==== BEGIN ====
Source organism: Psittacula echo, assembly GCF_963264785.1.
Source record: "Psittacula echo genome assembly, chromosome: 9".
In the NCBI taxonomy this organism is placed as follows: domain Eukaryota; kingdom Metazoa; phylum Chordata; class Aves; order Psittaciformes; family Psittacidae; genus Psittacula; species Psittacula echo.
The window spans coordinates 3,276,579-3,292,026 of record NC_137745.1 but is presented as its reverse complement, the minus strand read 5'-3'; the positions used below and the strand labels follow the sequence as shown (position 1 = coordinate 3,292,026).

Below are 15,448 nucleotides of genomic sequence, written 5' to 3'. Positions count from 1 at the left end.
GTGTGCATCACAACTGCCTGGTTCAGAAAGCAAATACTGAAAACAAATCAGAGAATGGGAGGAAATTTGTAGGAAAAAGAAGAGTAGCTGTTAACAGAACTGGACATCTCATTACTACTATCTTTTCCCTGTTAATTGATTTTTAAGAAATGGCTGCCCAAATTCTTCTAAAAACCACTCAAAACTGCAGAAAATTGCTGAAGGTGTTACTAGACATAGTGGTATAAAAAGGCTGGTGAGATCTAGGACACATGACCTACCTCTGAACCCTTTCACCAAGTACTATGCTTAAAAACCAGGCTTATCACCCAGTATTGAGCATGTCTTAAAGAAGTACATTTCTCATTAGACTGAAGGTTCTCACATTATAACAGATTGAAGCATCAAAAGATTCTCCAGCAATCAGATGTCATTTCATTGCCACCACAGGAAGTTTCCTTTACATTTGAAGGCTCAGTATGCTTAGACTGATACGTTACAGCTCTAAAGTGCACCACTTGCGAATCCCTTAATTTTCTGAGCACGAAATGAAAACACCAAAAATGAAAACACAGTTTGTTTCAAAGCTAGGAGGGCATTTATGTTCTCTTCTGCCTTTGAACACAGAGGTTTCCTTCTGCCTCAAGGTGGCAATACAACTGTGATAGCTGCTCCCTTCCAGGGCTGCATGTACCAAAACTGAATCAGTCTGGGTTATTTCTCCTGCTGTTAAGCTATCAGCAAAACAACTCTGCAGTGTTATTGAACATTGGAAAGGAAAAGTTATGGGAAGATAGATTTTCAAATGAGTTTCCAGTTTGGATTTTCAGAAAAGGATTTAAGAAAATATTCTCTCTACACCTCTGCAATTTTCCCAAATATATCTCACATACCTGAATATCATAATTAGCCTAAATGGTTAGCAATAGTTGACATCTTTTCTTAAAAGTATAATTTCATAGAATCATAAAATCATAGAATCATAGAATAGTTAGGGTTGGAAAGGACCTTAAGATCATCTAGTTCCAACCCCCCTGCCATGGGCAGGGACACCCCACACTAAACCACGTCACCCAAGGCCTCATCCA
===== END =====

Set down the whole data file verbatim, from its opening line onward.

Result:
Source organism: Psittacula echo, assembly GCF_963264785.1.
Source record: "Psittacula echo genome assembly, chromosome: 9".
In the NCBI taxonomy this organism is placed as follows: domain Eukaryota; kingdom Metazoa; phylum Chordata; class Aves; order Psittaciformes; family Psittacidae; genus Psittacula; species Psittacula echo.
The window spans coordinates 3,276,579-3,292,026 of record NC_137745.1 but is presented as its reverse complement, the minus strand read 5'-3'; the positions used below and the strand labels follow the sequence as shown (position 1 = coordinate 3,292,026).

Below are 15,448 nucleotides of genomic sequence, written 5' to 3'. Positions count from 1 at the left end.
GTGTGCATCACAACTGCCTGGTTCAGAAAGCAAATACTGAAAACAAATCAGAGAATGGGAGGAAATTTGTAGGAAAAAGAAGAGTAGCTGTTAACAGAACTGGACATCTCATTACTACTATCTTTTCCCTGTTAATTGATTTTTAAGAAATGGCTGCCCAAATTCTTCTAAAAACCACTCAAAACTGCAGAAAATTGCTGAAGGTGTTACTAGACATAGTGGTATAAAAAGGCTGGTGAGATCTAGGACACATGACCTACCTCTGAACCCTTTCACCAAGTACTATGCTTAAAAACCAGGCTTATCACCCAGTATTGAGCATGTCTTAAAGAAGTACATTTCTCATTAGACTGAAGGTTCTCACATTATAACAGATTGAAGCATCAAAAGATTCTCCAGCAATCAGATGTCATTTCATTGCCACCACAGGAAGTTTCCTTTACATTTGAAGGCTCAGTATGCTTAGACTGATACGTTACAGCTCTAAAGTGCACCACTTGCGAATCCCTTAATTTTCTGAGCACGAAATGAAAACACCAAAAATGAAAACACAGTTTGTTTCAAAGCTAGGAGGGCATTTATGTTCTCTTCTGCCTTTGAACACAGAGGTTTCCTTCTGCCTCAAGGTGGCAATACAACTGTGATAGCTGCTCCCTTCCAGGGCTGCATGTACCAAAACTGAATCAGTCTGGGTTATTTCTCCTGCTGTTAAGCTATCAGCAAAACAACTCTGCAGTGTTATTGAACATTGGAAAGGAAAAGTTATGGGAAGATAGATTTTCAAATGAGTTTCCAGTTTGGATTTTCAGAAAAGGATTTAAGAAAATATTCTCTCTACACCTCTGCAATTTTCCCAAATATATCTCACATACCTGAATATCATAATTAGCCTAAATGGTTAGCAATAGTTGACATCTTTTCTTAAAAGTATAATTTCATAGAATCATAAAATCATAGAATCATAGAATAGTTAGGGTTGGAAAGGACCTTAAGATCATCTAGTTCCAACCCCCCTGCCATGGGCAGGGACACCCCACACTAAACCACGTCACCCAAGGCCTCATCCA